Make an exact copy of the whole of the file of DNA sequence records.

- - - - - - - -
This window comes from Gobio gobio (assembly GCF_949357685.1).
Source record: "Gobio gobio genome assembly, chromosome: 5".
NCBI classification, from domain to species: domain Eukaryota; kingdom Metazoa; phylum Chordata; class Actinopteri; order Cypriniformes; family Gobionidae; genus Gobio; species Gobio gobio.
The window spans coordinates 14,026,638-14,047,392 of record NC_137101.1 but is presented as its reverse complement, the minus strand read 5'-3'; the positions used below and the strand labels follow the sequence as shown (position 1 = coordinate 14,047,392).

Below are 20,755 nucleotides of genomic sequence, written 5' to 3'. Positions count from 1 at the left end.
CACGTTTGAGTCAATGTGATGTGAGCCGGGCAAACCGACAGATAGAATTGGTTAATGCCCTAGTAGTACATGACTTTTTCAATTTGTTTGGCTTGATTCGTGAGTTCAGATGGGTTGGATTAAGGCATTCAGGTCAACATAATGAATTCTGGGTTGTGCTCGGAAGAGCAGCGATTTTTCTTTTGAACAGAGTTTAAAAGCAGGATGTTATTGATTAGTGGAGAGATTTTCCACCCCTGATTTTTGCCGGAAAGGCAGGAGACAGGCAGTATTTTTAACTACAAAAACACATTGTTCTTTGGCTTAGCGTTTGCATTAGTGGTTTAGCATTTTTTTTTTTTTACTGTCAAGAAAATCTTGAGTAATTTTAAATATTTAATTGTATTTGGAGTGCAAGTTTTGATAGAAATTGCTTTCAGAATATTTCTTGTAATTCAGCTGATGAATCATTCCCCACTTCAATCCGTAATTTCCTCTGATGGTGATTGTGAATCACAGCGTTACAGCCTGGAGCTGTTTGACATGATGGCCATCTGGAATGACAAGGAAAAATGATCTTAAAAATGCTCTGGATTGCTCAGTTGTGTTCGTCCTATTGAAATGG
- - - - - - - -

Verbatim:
This window comes from Gobio gobio (assembly GCF_949357685.1).
Source record: "Gobio gobio genome assembly, chromosome: 5".
NCBI classification, from domain to species: domain Eukaryota; kingdom Metazoa; phylum Chordata; class Actinopteri; order Cypriniformes; family Gobionidae; genus Gobio; species Gobio gobio.
The window spans coordinates 14,026,638-14,047,392 of record NC_137101.1 but is presented as its reverse complement, the minus strand read 5'-3'; the positions used below and the strand labels follow the sequence as shown (position 1 = coordinate 14,047,392).

Below are 20,755 nucleotides of genomic sequence, written 5' to 3'. Positions count from 1 at the left end.
CACGTTTGAGTCAATGTGATGTGAGCCGGGCAAACCGACAGATAGAATTGGTTAATGCCCTAGTAGTACATGACTTTTTCAATTTGTTTGGCTTGATTCGTGAGTTCAGATGGGTTGGATTAAGGCATTCAGGTCAACATAATGAATTCTGGGTTGTGCTCGGAAGAGCAGCGATTTTTCTTTTGAACAGAGTTTAAAAGCAGGATGTTATTGATTAGTGGAGAGATTTTCCACCCCTGATTTTTGCCGGAAAGGCAGGAGACAGGCAGTATTTTTAACTACAAAAACACATTGTTCTTTGGCTTAGCGTTTGCATTAGTGGTTTAGCATTTTTTTTTTTTTACTGTCAAGAAAATCTTGAGTAATTTTAAATATTTAATTGTATTTGGAGTGCAAGTTTTGATAGAAATTGCTTTCAGAATATTTCTTGTAATTCAGCTGATGAATCATTCCCCACTTCAATCCGTAATTTCCTCTGATGGTGATTGTGAATCACAGCGTTACAGCCTGGAGCTGTTTGACATGATGGCCATCTGGAATGACAAGGAAAAATGATCTTAAAAATGCTCTGGATTGCTCAGTTGTGTTCGTCCTATTGAAATGG